Controversy + Open Discussion on External Sector

My previous post seems to have been interpreted by some Modern Monetary Realists and supporters as a personal attack. Included among the offended parties appears to be Cullen Roche for whom I have much respect. Hopefully it is clear to readers here that I meant no offense in my post. In retrospect, I should have avoided any reference to politics, and kept strictly to the economic arguments that were my focus.

In an attempt to clarify my intent, I put up a comment [link no longer available] in the relevant thread at Pragmatic Capitalism. However, I was late to the party, so it could easily be missed. Rather than have ill feeling potentially simmer, I thought I would reproduce it here as well:

Hi Cullen,

I am sorry to see that you considered my recent post to be a personal attack. I can assure you that this was not my intention.

My argument – rightly or wrongly – focused on two aspects: (i) the effects of full employment on productivity; and (ii) the prospects of non-inflationary (true) full employment in the absence of a job guarantee or socialized investment.

I had hoped it would be clear that I was not criticizing your political perspective, whether right-leaning (as I incorrectly perceived) or centrist, which is of no concern to me in any case.

By way of clarification, in the term “right-libertarian” as per the Political Compass, the first word refers to economic stance and the second word refers to social stance. The term right-libertarian does not necessarily indicate Randian ideology, although extreme values on both scores might.

My (incorrect) impression of your political perspective was based on your previous statements that you were a fiscal conservative and social progressive. That tends to suggest the right-libertarian quadrant (though not necessarily) without in any way suggesting extremism. In fact, your “test result” indicates that, strictly speaking, I was only one square off the correct quadrant. 😉

Obviously, if I had my time over, I would not include any discussion of political perspectives in my post, as it only served to side-track the discussion.

More generally, given our political differences, which are due to my far left-libertarian tendencies in relation to the political center, it may not be readily apparent just how much in agreement we seem to be in many ways.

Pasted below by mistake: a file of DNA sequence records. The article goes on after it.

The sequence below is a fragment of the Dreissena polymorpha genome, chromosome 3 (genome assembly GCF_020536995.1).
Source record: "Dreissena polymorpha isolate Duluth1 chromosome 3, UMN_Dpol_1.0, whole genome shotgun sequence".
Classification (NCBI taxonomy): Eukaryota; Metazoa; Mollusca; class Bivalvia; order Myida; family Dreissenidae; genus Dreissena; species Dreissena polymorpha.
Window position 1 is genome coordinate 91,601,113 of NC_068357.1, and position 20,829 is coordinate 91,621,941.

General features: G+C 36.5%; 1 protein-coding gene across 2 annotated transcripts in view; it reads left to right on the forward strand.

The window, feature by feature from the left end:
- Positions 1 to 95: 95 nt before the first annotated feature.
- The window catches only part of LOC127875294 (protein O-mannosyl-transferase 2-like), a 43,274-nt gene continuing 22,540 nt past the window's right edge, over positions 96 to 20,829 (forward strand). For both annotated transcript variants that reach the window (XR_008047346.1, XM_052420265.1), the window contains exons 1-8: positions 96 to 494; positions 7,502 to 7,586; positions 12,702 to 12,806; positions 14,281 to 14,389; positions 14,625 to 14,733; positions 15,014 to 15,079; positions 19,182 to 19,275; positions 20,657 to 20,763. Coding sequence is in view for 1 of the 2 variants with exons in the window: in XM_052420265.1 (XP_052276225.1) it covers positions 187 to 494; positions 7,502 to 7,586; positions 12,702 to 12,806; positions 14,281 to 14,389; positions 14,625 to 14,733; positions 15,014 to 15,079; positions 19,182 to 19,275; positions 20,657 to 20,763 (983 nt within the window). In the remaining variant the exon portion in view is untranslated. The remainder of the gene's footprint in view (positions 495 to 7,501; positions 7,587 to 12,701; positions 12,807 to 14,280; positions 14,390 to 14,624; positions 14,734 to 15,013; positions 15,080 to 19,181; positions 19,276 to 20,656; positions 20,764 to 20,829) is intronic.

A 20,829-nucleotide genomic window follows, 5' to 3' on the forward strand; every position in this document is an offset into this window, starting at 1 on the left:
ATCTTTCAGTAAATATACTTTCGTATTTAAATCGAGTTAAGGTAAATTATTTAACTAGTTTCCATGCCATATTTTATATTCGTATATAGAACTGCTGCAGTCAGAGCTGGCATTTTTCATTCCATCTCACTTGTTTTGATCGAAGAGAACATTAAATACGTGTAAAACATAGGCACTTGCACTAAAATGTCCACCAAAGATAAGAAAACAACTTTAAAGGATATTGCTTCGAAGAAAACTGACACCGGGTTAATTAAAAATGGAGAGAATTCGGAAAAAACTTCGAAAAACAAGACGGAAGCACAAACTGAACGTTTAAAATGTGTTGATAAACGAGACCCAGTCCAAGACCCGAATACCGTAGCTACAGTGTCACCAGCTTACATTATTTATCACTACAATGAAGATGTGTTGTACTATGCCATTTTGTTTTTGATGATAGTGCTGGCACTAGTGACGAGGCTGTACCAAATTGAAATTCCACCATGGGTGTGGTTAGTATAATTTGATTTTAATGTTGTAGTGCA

Correct me if my impressions are wrong, but based on my interpretation of your writings, we appear to have the following in common. We are both social progressives. We both think full employment or GDP measures do not necessarily ensure high quality of life. We both think there should be less emphasis on inflation, provided it is mostly moderate. We both accept the MMT insights on monetary operations, the importance of stock-flow consistency, and many other matters.

It may not be apparent that I also remain somewhat undecided on the external sector arguments, as discussed in the past by Ramanan, although I provisionally side with MMT. (I used to have to tutor on the “BOP constraint” in a former life, long before my exposure to MMT. It is a familiar idea in at least some lines of Post Keynesian thought.)

Anyway, I hope it is obvious that I have great respect for you and the major role you are playing in disseminating a correct understanding of monetary operations. I consider this to be the most important task. Once people understand that, they can make up their own minds on policy and politics.

On a personal note, I visit pragcap all the time. It is first rate.

Regards,
Peter

In addition, perhaps I should stress for the benefit of newcomers that anything written here at heteconomist is not synonymous with Modern Monetary Theory. The views expressed in the posts are mine only, and I would imagine quite frequently at variance with the views – which I am not privy to – of the leading Modern Monetary Theorists. (See this post for more details.)

I hope this clarifies matters. Apologies to anyone who was offended.

Best wishes to all.

Addendum

Cullen has kindly responded [link no longer available] to my comment. As he says, water under the bridge.

Thanks, Cullen.

Update

I’ve amended the title of this post to draw attention to the involved discussion on external sector issues that has followed it. Thanks to everyone for their ongoing contributions.

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116 thoughts on “Controversy + Open Discussion on External Sector

  1. Ramanan @ 9:05pm,

    “Yes I said it and you yourself quoted it at @1 February 2012 at 9:30 PM”